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The Waiting Game: Why some Applicants Wait Longer for FCDLs

A recent analysis by Funds For Learning® highlights the impact that timing plays in the utilization of an E-rate funding decision. The quicker an applicant receives a funding decision, the more likely they will put the money to use.

But what drives the timing of a funding commitment decision letter (FCDL)? There are many factors that impact USAC’s ability to release a funding decision, and for any given applicant or application it is impossible to precisely predict an FCDL date. However, there are macro level factors that clearly impact the FCDL date. These factors are applicant type, site count, and applicant enrollment (for schools). The following chart shows the average FCDL date for Priority One applications over the past five completed funding years.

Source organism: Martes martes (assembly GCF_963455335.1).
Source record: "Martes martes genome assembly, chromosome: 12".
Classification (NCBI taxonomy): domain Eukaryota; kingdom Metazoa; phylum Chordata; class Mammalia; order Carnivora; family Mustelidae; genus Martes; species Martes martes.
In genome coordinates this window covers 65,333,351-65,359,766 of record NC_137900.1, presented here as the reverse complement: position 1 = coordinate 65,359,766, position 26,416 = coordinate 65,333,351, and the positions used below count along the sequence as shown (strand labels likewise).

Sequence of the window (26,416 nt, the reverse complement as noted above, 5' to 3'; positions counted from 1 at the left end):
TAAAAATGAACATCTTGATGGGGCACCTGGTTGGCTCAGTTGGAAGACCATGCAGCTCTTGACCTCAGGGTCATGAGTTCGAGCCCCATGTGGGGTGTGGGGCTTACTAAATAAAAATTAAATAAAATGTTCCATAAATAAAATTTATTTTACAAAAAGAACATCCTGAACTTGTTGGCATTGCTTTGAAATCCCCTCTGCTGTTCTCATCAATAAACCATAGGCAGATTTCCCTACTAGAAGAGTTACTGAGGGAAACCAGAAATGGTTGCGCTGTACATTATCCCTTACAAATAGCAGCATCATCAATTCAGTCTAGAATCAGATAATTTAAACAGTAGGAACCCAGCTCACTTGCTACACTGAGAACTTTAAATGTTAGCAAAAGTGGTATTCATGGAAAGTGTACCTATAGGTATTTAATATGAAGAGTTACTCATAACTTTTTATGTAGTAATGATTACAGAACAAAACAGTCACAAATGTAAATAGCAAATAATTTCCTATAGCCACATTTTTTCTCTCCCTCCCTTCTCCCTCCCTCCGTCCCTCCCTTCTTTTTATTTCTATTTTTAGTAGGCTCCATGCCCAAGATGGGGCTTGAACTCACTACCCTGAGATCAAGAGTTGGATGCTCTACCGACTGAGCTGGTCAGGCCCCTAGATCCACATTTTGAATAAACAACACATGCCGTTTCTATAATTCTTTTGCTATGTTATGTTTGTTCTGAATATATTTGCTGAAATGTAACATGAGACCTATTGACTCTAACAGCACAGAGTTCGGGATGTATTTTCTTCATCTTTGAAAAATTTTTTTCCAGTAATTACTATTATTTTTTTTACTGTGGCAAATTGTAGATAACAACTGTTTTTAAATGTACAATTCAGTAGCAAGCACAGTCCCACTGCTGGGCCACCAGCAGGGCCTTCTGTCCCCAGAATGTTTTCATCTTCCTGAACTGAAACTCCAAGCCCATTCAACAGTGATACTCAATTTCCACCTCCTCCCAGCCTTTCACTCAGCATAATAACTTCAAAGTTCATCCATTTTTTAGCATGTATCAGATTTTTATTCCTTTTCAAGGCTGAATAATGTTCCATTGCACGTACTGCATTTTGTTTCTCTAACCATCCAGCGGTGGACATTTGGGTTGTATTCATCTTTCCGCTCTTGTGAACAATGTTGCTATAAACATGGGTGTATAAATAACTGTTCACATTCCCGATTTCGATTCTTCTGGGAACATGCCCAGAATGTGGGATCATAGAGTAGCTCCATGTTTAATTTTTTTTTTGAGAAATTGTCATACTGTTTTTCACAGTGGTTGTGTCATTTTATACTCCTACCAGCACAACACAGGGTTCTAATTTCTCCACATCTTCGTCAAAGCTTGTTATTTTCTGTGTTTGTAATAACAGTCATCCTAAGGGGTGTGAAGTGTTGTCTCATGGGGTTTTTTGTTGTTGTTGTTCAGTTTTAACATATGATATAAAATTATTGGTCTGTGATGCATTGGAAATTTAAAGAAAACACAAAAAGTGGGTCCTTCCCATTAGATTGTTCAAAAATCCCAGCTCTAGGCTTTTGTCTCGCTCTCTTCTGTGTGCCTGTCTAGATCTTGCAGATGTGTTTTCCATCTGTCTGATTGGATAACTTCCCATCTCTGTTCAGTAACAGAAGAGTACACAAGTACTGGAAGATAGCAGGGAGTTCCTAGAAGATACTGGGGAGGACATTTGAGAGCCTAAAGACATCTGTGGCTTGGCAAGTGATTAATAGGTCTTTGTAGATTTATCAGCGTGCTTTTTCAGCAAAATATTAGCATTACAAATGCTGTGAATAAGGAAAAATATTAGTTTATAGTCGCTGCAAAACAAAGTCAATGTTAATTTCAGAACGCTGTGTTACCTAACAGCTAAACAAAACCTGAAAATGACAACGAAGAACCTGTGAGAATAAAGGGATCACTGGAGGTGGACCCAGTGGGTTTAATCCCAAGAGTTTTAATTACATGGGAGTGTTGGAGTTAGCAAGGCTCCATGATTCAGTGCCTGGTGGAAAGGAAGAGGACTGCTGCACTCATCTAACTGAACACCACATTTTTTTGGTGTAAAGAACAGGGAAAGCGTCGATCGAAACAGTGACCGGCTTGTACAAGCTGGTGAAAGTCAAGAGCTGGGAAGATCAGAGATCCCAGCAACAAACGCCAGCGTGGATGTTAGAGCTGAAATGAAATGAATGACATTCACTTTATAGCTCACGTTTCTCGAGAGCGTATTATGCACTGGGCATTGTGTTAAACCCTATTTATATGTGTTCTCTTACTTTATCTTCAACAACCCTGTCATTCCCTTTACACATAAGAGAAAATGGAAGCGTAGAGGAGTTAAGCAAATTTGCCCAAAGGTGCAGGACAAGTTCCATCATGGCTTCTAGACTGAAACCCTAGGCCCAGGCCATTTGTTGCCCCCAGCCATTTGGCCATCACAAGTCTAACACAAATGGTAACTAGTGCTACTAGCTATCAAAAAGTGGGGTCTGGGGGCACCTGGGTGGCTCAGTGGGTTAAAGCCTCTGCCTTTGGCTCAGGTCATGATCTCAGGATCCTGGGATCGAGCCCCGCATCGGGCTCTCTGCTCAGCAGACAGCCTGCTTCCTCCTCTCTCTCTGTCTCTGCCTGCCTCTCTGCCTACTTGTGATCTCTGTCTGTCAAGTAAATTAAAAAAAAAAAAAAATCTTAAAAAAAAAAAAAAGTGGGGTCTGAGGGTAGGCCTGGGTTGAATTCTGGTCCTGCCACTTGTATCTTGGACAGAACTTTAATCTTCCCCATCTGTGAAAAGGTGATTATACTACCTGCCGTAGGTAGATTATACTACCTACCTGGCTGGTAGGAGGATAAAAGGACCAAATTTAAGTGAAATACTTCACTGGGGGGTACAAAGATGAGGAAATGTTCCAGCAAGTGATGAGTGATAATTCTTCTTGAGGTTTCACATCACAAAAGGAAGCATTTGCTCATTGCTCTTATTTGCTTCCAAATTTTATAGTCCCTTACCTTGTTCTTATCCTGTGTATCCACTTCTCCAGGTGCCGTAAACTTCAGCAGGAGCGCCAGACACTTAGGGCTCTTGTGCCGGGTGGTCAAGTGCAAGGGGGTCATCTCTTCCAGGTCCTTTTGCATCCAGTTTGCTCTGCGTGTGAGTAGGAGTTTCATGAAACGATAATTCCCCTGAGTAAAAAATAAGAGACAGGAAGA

Consortium applications, applicants with many sites, and school districts with large student enrollments, consistently have longer wait times for Priority One funding commitment decision letters. This is consistent with the additional work and scrutiny involved in processing large applications.

In the FCC’s current Notice of Proposed Rulemaking (NPRM), there is considerable discussion about operational efficiencies and the cost-effectiveness associated with various application types. Commenters should consider the practical realities that large applications represent as they formulate their NPRM responses.

Below is the specific data for each type of FCDL during FY2008 to FY2012.





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